Historically care home residents, including people with dementia, have been under-treated for pain (Nygaard and Jarland, 2005). Recent research suggests increased prescriptions within this population but trends are unclear (Sandvik et al., 2016, Jensen-Dahm et al., 2015).Aim
To explore changes in the prescription of analgesic drugs over time; (2) to compare the prescriptions of analgesic medication between the general care home population and cognitively impaired (CI): residents; (3) to carry out subgroup analyses on drug type (opioid; non-opioid; paracetamol) and prescription type (regular vs. regular + ‘as required’).Method(s)
English-language articles indexed under care homes and analgesic medication; bibliographies of retrieved papers; correspondence. We searched for published and unpublished studies (no restriction on publication year) representative of the care home population that included number of participants, country and year(s) of data collection, and prescription rates of analgesics and/or subtypes. Correlations were generated between the percentage of residents prescribed an analgesic and year of data collection. Studies were rated for quality.Results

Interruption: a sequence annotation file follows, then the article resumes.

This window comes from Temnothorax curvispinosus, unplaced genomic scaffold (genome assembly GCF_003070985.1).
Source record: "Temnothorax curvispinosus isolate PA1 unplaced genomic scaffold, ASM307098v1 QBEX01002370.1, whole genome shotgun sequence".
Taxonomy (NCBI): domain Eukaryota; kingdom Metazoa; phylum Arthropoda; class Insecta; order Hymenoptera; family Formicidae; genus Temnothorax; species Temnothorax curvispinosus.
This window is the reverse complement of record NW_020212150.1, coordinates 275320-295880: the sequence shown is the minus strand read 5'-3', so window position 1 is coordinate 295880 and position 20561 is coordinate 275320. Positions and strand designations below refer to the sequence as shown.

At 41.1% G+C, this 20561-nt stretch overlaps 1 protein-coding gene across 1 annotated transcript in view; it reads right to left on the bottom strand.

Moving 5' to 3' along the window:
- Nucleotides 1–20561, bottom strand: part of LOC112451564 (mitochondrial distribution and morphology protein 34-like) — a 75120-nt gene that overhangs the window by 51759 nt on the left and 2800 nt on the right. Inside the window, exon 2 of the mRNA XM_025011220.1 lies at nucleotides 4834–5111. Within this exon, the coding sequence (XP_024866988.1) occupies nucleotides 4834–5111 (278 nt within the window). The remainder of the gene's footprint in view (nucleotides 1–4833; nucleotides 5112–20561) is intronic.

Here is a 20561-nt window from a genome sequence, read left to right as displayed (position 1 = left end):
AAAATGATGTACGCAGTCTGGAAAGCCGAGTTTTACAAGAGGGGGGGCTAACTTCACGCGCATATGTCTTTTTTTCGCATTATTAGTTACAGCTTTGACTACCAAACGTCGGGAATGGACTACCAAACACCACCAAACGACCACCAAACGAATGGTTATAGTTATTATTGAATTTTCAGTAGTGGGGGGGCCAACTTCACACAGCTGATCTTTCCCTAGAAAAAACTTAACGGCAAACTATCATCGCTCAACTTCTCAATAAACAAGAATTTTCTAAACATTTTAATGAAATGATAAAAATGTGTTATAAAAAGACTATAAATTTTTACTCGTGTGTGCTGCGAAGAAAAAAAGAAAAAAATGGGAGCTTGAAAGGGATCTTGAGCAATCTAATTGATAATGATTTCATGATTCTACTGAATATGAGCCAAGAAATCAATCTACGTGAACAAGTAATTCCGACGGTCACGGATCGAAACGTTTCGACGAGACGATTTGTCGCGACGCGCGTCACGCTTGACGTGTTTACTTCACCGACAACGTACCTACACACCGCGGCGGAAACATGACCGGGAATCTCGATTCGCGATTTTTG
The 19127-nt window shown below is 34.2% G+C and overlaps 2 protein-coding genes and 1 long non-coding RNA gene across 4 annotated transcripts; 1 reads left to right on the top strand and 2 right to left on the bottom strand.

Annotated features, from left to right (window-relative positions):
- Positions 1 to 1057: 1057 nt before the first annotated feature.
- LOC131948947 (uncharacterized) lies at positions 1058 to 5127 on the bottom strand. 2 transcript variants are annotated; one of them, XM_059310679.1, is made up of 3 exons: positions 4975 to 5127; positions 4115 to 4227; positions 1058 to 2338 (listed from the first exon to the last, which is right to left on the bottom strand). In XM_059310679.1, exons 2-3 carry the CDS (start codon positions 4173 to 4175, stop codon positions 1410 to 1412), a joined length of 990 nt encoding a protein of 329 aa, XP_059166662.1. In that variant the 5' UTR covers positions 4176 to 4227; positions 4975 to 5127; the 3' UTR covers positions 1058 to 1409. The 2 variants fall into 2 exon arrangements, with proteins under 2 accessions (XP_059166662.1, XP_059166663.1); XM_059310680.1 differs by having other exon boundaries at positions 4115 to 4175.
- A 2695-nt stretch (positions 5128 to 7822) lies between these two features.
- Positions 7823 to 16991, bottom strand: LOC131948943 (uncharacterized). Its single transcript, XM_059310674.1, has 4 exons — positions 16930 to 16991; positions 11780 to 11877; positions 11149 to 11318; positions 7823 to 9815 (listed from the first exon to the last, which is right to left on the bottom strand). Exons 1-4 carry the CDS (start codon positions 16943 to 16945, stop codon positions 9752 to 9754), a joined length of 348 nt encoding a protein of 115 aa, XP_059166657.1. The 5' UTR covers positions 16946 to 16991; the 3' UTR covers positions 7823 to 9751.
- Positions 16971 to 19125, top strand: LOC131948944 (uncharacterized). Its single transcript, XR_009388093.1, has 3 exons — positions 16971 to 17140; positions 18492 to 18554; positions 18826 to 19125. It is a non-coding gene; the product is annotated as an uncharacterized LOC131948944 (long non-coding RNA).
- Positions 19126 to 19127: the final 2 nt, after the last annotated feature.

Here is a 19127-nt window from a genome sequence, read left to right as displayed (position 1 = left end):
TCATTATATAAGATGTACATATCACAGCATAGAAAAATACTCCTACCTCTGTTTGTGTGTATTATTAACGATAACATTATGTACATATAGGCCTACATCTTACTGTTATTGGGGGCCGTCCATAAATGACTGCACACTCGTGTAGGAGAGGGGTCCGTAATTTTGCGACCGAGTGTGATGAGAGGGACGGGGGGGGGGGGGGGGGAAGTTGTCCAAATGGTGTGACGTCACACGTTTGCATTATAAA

Sixty-two studies met our inclusion criteria. Regular prescription rates for analgesics, including subtypes of opioids and paracetamol, have increased over time for both the general care home population and residents with CI. There were no studies reporting regular prescriptions of analgesics post-2006 for CI residents. There is no trend when also considering PRN medication.Conclusion(s)
Consistent with recent research, regular prescriptions appear to be increasing. We are unable to comment on whether, currently, residents with CI: receive less analgesic medication.